Actress and Mississippi native Sela Ward championed the plight of abused and neglected children in her home state with an impassioned plea for ordinary Mississippians to become involved in transforming lives of the most vulnerable citizens from a state of despair to one of success.
"These children have no voice," said Ward, founder of Hope Village in the Meridian area which also serves children in areas of Northwest Mississippi. "I want to be their voice."
Ward was named as the 2018 Crystal Ball "Star of Hope" which recognizes outstanding individuals who have made a lasting impact upon people in their communities through charitable actions. "It takes a lot more than feeling empathy. You have to get in the trenches. We all have to roll our sleeves up and get dirty."
The event, which benefits the Community Foundation of Northwest Mississippi, was the most heavily attended in the 18 years that the Crystal ball has been staged, with more than 1,100 tickets being sold, according to Community Foundation President and CEO Tom Pittman.
Ward, who received a standing ovation, most definitely had the ear of the overflow crowd.
Ward said across the state and nationally, there is a lack of awareness as to what happens to children who are either abandoned by families or find themselves as basically wards of the state if a parent is arrested or placed in drug or alcohol treatment.
She asked for a show of hands of people in the record-breaking Crystal Ball audience who would be willing to take in homeless or abandoned children.
A sprinkling of hands shot up from across the cavernous ballroom inside the Southaven Arena.
Ward said in Mississippi there is a shortage of Department of Human Services case workers as well as a lack of funds for mental health and other agencies which interact with the state's homeless children.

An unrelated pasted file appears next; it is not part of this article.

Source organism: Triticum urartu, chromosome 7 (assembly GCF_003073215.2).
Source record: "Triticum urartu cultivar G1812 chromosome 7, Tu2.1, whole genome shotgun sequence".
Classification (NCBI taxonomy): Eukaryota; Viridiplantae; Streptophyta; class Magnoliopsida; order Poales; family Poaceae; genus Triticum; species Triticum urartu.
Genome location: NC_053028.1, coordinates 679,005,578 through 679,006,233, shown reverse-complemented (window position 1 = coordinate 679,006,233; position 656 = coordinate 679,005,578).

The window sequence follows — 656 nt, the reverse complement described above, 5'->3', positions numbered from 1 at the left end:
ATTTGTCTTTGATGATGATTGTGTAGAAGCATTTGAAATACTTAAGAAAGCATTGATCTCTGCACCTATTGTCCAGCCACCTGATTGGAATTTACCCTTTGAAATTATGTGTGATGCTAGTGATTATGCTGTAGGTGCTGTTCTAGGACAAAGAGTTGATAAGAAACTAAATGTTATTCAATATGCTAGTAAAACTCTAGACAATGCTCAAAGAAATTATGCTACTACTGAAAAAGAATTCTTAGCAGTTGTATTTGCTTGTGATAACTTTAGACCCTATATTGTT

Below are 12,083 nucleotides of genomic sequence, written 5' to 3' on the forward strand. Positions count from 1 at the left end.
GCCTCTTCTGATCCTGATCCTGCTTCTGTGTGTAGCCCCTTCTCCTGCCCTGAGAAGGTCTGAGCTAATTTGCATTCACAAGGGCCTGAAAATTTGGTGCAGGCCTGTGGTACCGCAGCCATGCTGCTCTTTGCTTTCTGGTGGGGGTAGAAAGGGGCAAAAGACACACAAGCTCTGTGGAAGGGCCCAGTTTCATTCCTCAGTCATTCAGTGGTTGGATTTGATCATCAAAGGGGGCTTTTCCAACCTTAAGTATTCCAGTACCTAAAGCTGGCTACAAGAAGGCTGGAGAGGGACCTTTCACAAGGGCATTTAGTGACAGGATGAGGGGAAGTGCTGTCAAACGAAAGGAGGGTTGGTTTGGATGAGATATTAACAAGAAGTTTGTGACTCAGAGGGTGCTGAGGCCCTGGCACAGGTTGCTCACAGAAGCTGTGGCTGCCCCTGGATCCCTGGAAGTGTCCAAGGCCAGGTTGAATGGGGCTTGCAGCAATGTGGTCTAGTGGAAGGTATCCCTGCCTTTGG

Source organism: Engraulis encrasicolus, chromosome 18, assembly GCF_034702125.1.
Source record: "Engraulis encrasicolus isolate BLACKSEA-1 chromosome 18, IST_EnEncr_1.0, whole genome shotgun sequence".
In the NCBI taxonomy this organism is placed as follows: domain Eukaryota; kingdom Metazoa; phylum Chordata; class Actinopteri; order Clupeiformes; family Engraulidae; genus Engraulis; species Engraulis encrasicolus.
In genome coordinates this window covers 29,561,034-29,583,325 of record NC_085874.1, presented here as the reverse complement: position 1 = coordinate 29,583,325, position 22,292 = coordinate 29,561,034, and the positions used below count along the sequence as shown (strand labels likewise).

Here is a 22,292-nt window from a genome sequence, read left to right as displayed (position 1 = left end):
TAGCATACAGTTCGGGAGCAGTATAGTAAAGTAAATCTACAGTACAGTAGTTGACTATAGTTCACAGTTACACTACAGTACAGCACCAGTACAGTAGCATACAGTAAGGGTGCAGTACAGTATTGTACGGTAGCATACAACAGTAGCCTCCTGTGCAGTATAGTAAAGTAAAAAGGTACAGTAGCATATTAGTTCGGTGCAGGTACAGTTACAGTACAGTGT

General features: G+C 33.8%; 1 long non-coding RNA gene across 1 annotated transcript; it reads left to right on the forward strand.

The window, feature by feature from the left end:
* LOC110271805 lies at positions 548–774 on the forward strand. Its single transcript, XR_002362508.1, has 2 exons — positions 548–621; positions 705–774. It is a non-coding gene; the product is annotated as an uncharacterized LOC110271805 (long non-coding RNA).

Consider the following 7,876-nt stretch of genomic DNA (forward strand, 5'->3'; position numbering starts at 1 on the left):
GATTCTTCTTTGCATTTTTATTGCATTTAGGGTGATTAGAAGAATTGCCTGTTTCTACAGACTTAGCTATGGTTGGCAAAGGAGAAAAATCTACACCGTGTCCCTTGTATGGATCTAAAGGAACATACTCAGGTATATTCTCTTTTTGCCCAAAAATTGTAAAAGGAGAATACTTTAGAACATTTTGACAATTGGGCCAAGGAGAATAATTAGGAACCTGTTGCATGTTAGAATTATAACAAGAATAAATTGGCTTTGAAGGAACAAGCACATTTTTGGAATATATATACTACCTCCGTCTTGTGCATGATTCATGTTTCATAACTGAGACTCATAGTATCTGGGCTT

"We have to elect legislators who care," added Ward of the individuals who hold the purse strings to funding the state's foster care programs and mental health treatment facilities.
Ward encouraged Mississippians to take action.
"Mississippi is one of the most giving and philanthropic cultures in our country," Ward said, lauding the penchant of people from the Magnolia State in helping out the disadvantaged and downtrodden.
"I'm a daughter of Mississippi," Ward said. "I was born and raised here. I left to experience a bigger world, a broader experience. If you look back on your life and can connect the dots, you will see a theme."
For Ward, the theme of her life's experience is a desire to give back to her home state.
"It's my hope," Ward said. "It's my heart."
Others honored included Fairway Independent Mortgage which was presented with the "Business of the Year" designation.
"We believe in serving people and their community," said Cindy Gordon, who received the award on behalf of the company and staff. Gordon and her staff was involved with renovating the former Hernando City Hall as the new home for the DeSoto Arts Council in addition to sponsoring the Hernando Veterans Parade. Gordon and crew also raised money for the new Hernando Dog Park. "We live in a wonderful community."
Josephine Rhymes accepted the award for the "Nonprofit of the Year," on behalf of the Tri-County Workforce Alliance in Clarksdale.
Among the accomplishments of the nonprofit is preparing young people to be successful in life.
A staggering 98 percent of the youth assisted by the nonprofit would go on to attend college.
"You have to get them ready for life," Rhymes said.
Lynda Austin of Walls was named as the "Margaret Maddox Woman of the Year," for her trailblazing role as a public servant and early supporter of the Maddox Foundation and Community Foundation.
"I loved helping people," Austin said. "I like to help people," added Austin, who was elected as the first woman Mayor of Walls. One of her first acts as mayor was to hire the first-ever African-American city clerk in DeSoto County. "They called us trailblazers."
Jaby Denton of the Mississippi Delta community of Marks and Quitman County, was named as the "Dan Maddox Man of the Year."
Denton was instrumental with the Marks Project and helping to establish "The Village" in Marks, a place of learning and culture aimed at improving the lives of young people in the Delta region.
"When you see the need, you will get involved," Denton said. "If you care and love the Delta, you can't be a spectator."
Robert Lee Long is Community Editor of the DeSoto Times-Tribune. He may be contacted at email@example.com or at 662-429-6397, Ext. 252.